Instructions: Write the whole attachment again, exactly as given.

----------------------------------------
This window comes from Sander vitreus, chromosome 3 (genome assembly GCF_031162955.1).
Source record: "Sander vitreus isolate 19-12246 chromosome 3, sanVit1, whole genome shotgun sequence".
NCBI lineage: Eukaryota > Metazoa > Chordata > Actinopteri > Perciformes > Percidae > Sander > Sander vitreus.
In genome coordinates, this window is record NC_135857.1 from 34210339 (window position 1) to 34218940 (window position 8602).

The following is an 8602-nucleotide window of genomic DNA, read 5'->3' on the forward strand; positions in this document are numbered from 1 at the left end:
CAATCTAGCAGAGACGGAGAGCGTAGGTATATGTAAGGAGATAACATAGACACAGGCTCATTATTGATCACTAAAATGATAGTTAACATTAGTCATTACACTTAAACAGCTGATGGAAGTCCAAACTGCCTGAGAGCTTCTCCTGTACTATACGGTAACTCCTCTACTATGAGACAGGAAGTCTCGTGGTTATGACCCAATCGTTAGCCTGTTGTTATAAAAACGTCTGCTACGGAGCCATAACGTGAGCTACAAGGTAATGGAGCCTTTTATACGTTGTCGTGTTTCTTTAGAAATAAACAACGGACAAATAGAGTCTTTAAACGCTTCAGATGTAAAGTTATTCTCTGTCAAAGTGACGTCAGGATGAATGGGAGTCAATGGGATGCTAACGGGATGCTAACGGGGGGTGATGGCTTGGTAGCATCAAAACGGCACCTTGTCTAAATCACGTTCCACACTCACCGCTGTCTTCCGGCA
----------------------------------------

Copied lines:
This window comes from Sander vitreus, chromosome 3 (genome assembly GCF_031162955.1).
Source record: "Sander vitreus isolate 19-12246 chromosome 3, sanVit1, whole genome shotgun sequence".
NCBI lineage: Eukaryota > Metazoa > Chordata > Actinopteri > Perciformes > Percidae > Sander > Sander vitreus.
In genome coordinates, this window is record NC_135857.1 from 34210339 (window position 1) to 34218940 (window position 8602).

The following is an 8602-nucleotide window of genomic DNA, read 5'->3' on the forward strand; positions in this document are numbered from 1 at the left end:
CAATCTAGCAGAGACGGAGAGCGTAGGTATATGTAAGGAGATAACATAGACACAGGCTCATTATTGATCACTAAAATGATAGTTAACATTAGTCATTACACTTAAACAGCTGATGGAAGTCCAAACTGCCTGAGAGCTTCTCCTGTACTATACGGTAACTCCTCTACTATGAGACAGGAAGTCTCGTGGTTATGACCCAATCGTTAGCCTGTTGTTATAAAAACGTCTGCTACGGAGCCATAACGTGAGCTACAAGGTAATGGAGCCTTTTATACGTTGTCGTGTTTCTTTAGAAATAAACAACGGACAAATAGAGTCTTTAAACGCTTCAGATGTAAAGTTATTCTCTGTCAAAGTGACGTCAGGATGAATGGGAGTCAATGGGATGCTAACGGGATGCTAACGGGGGGTGATGGCTTGGTAGCATCAAAACGGCACCTTGTCTAAATCACGTTCCACACTCACCGCTGTCTTCCGGCA